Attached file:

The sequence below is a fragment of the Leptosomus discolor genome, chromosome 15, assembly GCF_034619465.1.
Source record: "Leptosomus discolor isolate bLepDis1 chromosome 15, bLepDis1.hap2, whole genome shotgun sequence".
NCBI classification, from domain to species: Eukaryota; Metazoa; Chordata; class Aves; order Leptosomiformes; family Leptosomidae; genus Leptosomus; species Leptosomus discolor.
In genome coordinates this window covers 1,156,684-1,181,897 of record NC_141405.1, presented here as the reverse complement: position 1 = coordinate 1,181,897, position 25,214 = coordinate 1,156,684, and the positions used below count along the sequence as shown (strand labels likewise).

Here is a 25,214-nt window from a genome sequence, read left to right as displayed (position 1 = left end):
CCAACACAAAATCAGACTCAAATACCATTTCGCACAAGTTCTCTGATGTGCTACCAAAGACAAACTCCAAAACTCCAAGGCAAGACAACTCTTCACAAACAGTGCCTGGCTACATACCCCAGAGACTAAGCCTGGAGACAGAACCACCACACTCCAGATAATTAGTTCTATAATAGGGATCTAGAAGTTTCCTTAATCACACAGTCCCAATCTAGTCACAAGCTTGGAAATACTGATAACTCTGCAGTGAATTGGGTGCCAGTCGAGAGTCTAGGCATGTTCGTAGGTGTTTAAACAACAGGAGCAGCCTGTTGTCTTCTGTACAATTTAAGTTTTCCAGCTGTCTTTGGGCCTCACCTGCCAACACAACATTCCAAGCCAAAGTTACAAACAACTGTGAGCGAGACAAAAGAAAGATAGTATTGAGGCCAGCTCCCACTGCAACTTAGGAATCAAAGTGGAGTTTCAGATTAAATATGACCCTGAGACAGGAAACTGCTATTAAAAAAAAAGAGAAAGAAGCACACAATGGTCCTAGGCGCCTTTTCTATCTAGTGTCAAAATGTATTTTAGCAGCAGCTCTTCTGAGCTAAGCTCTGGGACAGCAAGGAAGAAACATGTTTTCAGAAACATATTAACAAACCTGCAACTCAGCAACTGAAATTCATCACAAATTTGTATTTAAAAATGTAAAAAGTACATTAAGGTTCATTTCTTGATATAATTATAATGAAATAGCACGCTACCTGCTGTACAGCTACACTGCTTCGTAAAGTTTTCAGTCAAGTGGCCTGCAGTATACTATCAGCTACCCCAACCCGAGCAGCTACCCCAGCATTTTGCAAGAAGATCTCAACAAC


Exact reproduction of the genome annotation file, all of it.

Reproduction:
The sequence below is a fragment of the Leptosomus discolor genome, chromosome 15, assembly GCF_034619465.1.
Source record: "Leptosomus discolor isolate bLepDis1 chromosome 15, bLepDis1.hap2, whole genome shotgun sequence".
NCBI classification, from domain to species: Eukaryota; Metazoa; Chordata; class Aves; order Leptosomiformes; family Leptosomidae; genus Leptosomus; species Leptosomus discolor.
In genome coordinates this window covers 1,156,684-1,181,897 of record NC_141405.1, presented here as the reverse complement: position 1 = coordinate 1,181,897, position 25,214 = coordinate 1,156,684, and the positions used below count along the sequence as shown (strand labels likewise).

Here is a 25,214-nt window from a genome sequence, read left to right as displayed (position 1 = left end):
CCAACACAAAATCAGACTCAAATACCATTTCGCACAAGTTCTCTGATGTGCTACCAAAGACAAACTCCAAAACTCCAAGGCAAGACAACTCTTCACAAACAGTGCCTGGCTACATACCCCAGAGACTAAGCCTGGAGACAGAACCACCACACTCCAGATAATTAGTTCTATAATAGGGATCTAGAAGTTTCCTTAATCACACAGTCCCAATCTAGTCACAAGCTTGGAAATACTGATAACTCTGCAGTGAATTGGGTGCCAGTCGAGAGTCTAGGCATGTTCGTAGGTGTTTAAACAACAGGAGCAGCCTGTTGTCTTCTGTACAATTTAAGTTTTCCAGCTGTCTTTGGGCCTCACCTGCCAACACAACATTCCAAGCCAAAGTTACAAACAACTGTGAGCGAGACAAAAGAAAGATAGTATTGAGGCCAGCTCCCACTGCAACTTAGGAATCAAAGTGGAGTTTCAGATTAAATATGACCCTGAGACAGGAAACTGCTATTAAAAAAAAAGAGAAAGAAGCACACAATGGTCCTAGGCGCCTTTTCTATCTAGTGTCAAAATGTATTTTAGCAGCAGCTCTTCTGAGCTAAGCTCTGGGACAGCAAGGAAGAAACATGTTTTCAGAAACATATTAACAAACCTGCAACTCAGCAACTGAAATTCATCACAAATTTGTATTTAAAAATGTAAAAAGTACATTAAGGTTCATTTCTTGATATAATTATAATGAAATAGCACGCTACCTGCTGTACAGCTACACTGCTTCGTAAAGTTTTCAGTCAAGTGGCCTGCAGTATACTATCAGCTACCCCAACCCGAGCAGCTACCCCAGCATTTTGCAAGAAGATCTCAACAAC